Danny Wilson – a view from the darkside

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22nd February 2014

I have an admission to make and therefore you are all entitled to stop reading after the next sentence. I am a Blade. Sorry, it’s not my fault, it’s my great grandfathers. Like a gypsy he cursed my Dad. In turn, my Dad then passed the curse to me. I have to admit I have passed it on to my nine year old son. I am born and bred in Barnsley, went to school here (which admittedly was difficult as the only Blade) and continue to support them to this day.

Anyway, my past history is generally irrelevant however admitting to the above is a sensible lead in so you can see the angle I am coming from here. It is also important to point out I am a Red as well. Despite the multiple beatings at school (and once after leaving Oakwell) I want the team to do well and I’m proud of my home town.

When I was approached to write for WSB I jumped at the chance. I was going to write a different article but as chance would have it, Mr Wilson was reappointed at BFC and I thought my slant on him may be of interest. Read on, and you can be the judge.

When Danny took over at Bramall Lane there were protests outside the ground. An ex-Wednesday player and manager taking over here. Of all places. Unthinkable. Aside from the obvious conflict I was worried though. Aside from the outstanding promotion he achieved back in 1996/7 he hadn’t exactly set the world on fire at Bristol City, MK Dons or Hartlepool. Swindon was at best, a fair to average performance.

But to be fair he turned things around. We began to play attractive football. He somehow turned Ched Evans into a goal machine. We began to smoothly pass the ball across the defence and work angles to play off Evans’ runs. There was no more hoofing the ball forwards. After around 15 games the fans were beginning to change their opinion and the simple yet awesome chant of “There’s only one Danny Wilson, one Danny Wilson, he used to be shite, but now he’s alright. You-Nite-Ud.” began to ring around the ground. We were on the march and casting teams aside by two or three goal margins. By Christmas, we were top and on fire. We were definitely going up. The football was silky, intricate and clever.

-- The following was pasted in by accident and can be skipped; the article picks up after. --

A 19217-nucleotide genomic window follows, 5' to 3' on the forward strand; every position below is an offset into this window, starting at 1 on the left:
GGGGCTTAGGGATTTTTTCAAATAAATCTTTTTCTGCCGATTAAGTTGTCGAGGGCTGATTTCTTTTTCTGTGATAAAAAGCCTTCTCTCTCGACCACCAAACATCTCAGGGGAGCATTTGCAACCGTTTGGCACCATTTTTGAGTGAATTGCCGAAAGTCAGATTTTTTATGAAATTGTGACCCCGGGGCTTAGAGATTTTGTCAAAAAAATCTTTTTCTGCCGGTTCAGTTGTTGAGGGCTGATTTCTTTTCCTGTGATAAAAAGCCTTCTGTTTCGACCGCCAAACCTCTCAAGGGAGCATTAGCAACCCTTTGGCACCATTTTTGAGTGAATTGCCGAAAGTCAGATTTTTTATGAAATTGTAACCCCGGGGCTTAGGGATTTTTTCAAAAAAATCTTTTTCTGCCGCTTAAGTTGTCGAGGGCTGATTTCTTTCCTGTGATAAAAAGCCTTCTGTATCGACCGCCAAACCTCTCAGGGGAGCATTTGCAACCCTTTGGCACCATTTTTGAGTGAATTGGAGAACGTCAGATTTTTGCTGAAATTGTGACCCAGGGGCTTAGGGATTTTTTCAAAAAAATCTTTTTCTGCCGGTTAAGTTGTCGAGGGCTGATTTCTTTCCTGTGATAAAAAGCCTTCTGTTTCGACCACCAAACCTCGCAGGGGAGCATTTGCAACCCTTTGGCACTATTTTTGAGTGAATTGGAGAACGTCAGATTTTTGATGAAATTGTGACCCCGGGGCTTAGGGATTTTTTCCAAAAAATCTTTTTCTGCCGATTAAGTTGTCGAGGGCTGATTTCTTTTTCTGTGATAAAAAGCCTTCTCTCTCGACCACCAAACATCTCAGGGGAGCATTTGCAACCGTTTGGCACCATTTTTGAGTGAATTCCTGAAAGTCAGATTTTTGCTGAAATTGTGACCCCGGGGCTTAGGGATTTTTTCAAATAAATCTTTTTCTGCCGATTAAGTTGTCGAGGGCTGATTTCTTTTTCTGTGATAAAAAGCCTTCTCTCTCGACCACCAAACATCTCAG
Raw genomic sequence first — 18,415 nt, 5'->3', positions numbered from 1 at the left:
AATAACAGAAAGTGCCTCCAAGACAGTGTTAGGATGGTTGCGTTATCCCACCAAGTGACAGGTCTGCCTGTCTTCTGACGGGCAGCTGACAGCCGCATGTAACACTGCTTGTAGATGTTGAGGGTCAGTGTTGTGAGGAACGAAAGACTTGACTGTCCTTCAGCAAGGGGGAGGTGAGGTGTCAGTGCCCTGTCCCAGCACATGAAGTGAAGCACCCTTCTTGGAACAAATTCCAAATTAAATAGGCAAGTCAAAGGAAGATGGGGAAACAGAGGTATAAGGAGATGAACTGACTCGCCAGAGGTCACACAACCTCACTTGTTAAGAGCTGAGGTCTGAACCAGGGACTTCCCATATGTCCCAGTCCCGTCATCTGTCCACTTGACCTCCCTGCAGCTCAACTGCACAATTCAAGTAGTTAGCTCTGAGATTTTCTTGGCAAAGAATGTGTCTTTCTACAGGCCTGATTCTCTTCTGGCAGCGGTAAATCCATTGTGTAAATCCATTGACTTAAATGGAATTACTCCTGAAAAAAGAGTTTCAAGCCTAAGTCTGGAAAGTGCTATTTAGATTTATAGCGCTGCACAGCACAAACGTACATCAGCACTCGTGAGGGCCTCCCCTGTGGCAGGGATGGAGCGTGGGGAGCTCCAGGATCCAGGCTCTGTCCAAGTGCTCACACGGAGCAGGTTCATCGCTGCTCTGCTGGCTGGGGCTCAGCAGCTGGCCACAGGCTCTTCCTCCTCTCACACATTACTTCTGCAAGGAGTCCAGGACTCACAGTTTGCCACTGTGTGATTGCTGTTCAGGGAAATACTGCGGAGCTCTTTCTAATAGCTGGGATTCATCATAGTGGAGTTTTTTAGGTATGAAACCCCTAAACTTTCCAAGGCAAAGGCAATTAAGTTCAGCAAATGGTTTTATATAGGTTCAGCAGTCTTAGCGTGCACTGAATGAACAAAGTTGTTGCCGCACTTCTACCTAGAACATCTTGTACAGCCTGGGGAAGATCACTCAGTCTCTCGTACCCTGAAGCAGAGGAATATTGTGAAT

And it was all down to Danny. His personable and honest approach had literally changed the culture at the club. It mattered not about his past. He was ours now. His footballing approach delighted the fans. More so his gentlemanly approach impressed everyone.

And then with three games left, Ched went to court. On the Friday he was sent down. We lost to MK Dons the next day and the bubble had burst. We were literally 8 inches away from promotion. Eight Ched inches. That season Danny led us to 27 victories, scoring 92 goals on the way. We came third with 90 points – pipped by Wednesday. Great. The play offs, as usual were an utter anti-climax, and a penalty loss left us back where we were. League One.

No one blamed Danny. By then we were all obsessed by him.

We went into the next season full of hope, and were doing pretty well. We were near top for the majority of the season but somehow we had lost direction. Everything was played at a much slower pace. Danny now seemed to want to squeeze out tedious 1-0’s instead of attacking teams. Even worse, we now seemed to play not to lose. The games became tedious and it seemed that Danny had now run out of ideas. We retained the ball but the passing was slow and directionless. Left back to centre back to right back to central midfield to left back. Yawn. The spirit was gone and it now seemed Danny’s lack of touchline passion was become irksome. In fifth place, with four games left Danny was inexplicably dispatched not being allowed to take us into the play-offs again, and Chris Morgan was brought in to assist in another failure.

So what about Danny?

The pro’s seem to be his approach, his relationship with the players (put an arm around them as opposed to throw things at them the Warnock way), his intention to play good football and stick to his principles. Swift, crisp passing, searching for gaps. For holes. And then, choosing the right time to make the killer pass. Similar to the way he was as a player.

The cons? Well, it appears that his approach is pretty one dimensional. Worse still he seems to be utterly inflexible. If the players aren’t good enough to play his style, he doesn’t appear to have any other tactics up his sleeve to change a game. I don’t remember a time when a tactical substitution paid off. I don’t remember a time in a game where we were evidently being overwhelmed when we suddenly switched to a different style to counteract the opposition. In fear of losing the players, dare I say it, Danny is well, just too nice.

I want the Reds to stay up this year and then next season build on it. Whether the simple introduction of man who gave the town the best season ever will be enough I don’t know. I certainly hope so.